Is AI really necessary for video surveillance?
AI is often used as a term to attract organisations with promises of cost savings and, often,
unrealistic, levels of accuracy. But is the new technology always essential? Chris Price reports.
When it comes to video surveillance, Artificial intelligence (AI) is often presented as a panacea
– a technology providing all the answers to all the client’s security problems. Not only can it save money, it can also offer unlimited functionality and, some claim, close to 100% accuracy.
However, the truth is somewhat different. While AI does have a growing role within surveillance, it’s not without its faults. Nor is it always necessary for video surveillance with many systems on the market able to provide solutions using existing data analytics without the need for investment in complex deep learning (DL) or neural networks that imitate the human brain.
“The way AI works is actually pretty crude,” Dean Drako, Founder and CEO of cloud-based video surveillance provider Eagle Eye Networks, admits. “You basically pick thousands of images that are what you want and thousands of others that aren’t what you want. Then you train the system by teaching it.” Where cloud-based surveillance companies like Eagle Eye Networks come in is that they can do a lot of training of AI systems, saving companies the time and expense of doing it themselves.
However, according to Drako, standard video analytics is more than adequate for many security applications, such as counting people in a particular area, detecting those who are loitering, camera tampering and spotting cars that are travelling the wrong way. “Although some people are starting to use AI for these types of applications, it’s not necessary. You can generally get pretty good accuracy with the latest video analytics.”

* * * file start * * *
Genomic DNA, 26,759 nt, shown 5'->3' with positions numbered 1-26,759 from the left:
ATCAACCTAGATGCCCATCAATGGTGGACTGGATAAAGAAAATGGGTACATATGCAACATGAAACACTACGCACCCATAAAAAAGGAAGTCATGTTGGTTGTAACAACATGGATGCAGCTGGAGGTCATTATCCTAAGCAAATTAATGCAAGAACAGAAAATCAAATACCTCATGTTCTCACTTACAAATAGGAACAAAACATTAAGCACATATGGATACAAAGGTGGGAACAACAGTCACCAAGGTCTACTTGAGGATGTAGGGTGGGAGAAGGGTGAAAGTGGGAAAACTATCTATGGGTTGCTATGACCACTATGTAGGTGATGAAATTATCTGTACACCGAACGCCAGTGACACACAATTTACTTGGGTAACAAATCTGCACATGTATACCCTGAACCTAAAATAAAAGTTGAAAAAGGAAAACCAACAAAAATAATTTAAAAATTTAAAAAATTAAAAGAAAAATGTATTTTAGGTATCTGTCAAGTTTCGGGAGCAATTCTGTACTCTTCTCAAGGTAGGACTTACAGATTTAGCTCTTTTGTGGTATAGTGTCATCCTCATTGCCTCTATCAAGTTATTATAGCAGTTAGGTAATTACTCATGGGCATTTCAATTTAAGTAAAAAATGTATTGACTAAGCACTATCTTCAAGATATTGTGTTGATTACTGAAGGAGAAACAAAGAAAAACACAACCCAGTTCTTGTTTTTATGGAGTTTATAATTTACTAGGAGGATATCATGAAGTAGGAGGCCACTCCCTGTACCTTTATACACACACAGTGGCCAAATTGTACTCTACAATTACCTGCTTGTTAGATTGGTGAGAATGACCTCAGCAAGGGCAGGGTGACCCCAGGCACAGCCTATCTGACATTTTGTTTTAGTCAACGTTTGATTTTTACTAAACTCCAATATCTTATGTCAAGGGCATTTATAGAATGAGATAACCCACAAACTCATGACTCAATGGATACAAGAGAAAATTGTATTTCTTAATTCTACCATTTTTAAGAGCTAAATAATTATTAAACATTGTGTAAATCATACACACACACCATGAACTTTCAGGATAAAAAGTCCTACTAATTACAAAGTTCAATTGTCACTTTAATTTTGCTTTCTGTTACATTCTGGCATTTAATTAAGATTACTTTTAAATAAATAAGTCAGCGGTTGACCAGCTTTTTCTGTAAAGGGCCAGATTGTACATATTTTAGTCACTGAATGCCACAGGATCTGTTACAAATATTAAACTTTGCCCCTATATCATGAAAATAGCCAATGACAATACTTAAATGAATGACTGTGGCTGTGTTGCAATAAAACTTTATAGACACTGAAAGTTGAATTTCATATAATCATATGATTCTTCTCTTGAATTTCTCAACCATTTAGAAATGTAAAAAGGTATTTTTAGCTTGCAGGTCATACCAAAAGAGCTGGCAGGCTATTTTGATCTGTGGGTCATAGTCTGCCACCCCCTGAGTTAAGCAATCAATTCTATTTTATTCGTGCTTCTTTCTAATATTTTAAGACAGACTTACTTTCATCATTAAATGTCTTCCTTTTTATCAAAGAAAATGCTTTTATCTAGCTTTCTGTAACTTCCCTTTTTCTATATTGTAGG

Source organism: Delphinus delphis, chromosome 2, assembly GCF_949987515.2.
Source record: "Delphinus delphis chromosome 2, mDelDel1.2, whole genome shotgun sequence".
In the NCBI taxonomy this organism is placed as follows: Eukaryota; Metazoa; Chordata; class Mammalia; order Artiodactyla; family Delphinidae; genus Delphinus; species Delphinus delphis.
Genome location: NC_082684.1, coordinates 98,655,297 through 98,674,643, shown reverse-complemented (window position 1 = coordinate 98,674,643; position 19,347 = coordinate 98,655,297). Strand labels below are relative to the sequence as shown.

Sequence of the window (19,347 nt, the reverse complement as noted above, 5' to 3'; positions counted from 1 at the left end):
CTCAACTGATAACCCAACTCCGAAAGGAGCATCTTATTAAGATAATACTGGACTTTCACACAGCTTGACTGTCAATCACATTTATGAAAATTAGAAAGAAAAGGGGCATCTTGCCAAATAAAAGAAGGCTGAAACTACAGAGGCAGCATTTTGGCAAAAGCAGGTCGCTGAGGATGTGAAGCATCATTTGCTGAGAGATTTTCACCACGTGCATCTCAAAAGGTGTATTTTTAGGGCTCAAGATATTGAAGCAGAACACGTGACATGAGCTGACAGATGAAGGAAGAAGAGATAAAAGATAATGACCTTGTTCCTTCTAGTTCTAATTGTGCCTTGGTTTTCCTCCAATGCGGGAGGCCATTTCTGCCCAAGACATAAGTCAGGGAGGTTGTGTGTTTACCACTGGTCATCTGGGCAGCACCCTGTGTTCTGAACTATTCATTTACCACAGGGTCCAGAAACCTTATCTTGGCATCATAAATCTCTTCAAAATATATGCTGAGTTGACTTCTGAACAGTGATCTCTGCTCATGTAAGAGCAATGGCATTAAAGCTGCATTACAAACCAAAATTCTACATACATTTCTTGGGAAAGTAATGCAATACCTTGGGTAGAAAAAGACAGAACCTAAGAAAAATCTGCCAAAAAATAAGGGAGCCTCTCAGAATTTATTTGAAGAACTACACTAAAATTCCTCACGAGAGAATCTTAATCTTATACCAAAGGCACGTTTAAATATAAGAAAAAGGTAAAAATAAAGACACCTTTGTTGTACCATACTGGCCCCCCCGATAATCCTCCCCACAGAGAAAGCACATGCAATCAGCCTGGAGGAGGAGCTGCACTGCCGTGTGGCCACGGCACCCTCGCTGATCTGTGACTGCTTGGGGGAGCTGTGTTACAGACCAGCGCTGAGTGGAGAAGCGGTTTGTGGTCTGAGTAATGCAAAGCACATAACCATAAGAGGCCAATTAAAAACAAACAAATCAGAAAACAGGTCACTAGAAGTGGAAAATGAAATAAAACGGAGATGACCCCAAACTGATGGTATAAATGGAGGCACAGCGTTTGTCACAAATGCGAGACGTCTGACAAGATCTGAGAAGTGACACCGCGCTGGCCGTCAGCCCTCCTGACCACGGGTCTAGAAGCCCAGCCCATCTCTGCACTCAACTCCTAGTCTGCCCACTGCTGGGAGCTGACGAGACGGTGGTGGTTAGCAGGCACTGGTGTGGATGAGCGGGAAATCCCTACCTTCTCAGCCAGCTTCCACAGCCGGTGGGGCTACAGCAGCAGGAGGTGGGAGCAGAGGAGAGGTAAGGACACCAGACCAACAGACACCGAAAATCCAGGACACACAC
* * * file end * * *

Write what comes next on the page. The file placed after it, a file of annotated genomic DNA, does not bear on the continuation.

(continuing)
Empowering surveillance operators
Inevitably, though, some video analytics systems are better than others. “Traditional systems use BLOB (binary large object) analytics which are not particularly accurate,” remarks Jamie Barnfield, Senior Sales Director at IDIS Europe. “They often cause false alarms which means either customers don’t use them at all or they respond to an event that’s the result of harmless environmental factors such as a moving branch from a tree or a bag blowing across a car park, instead of an actual human intruder.” According to Barnfield the advantage of solutions that use the latest analytics systems is that it helps to reduce the number of false alarms, thereby ‘empowering surveillance operators to better detect crime or suspicious behaviour.
Nevertheless, accuracy is never going to be 100% even with the most advanced analytics or AI systems. “I read about one of the big supermarkets trailing an AI system that used a dataset of 300,000 faces to prevent staff from having to ask how old customers were to buy alcohol and cigarettes,” comments IDIS’ Jamie Barnfield. “There’s no way with a dataset that small that it’s going to be accurate enough.” Eagle Eye Networks Dean Drako agrees: “If you can’t teach a human to reliably tell someone’s age then you are going to have a very hard time teaching a computer to reliably do it.”
According to Barnfield, not only do some clients have unrealistic expectations about the accuracy of AI-based video surveillance systems, they can also be a distraction from the organisation’s real problems. “Some companies are losing tens of thousands of pounds a day in internal and external shrinkage while they wait for the perfect AI solution when they could be installing a regular HD plug and play system that could pay for itself in the first year,” adds Barnfield.
Improving video search
Yet while it’s true that not all companies need AI-based surveillance systems right now, demand is increasing as the technology advances and prices fall. For Eagle Eye Networks, which recently bought Bangalore-based AI company Uncanny Vision, there are two main applications where AI in video surveillance offers real benefits over traditional analytics. Firstly, when it comes to video search and, secondly, for real-time alerts.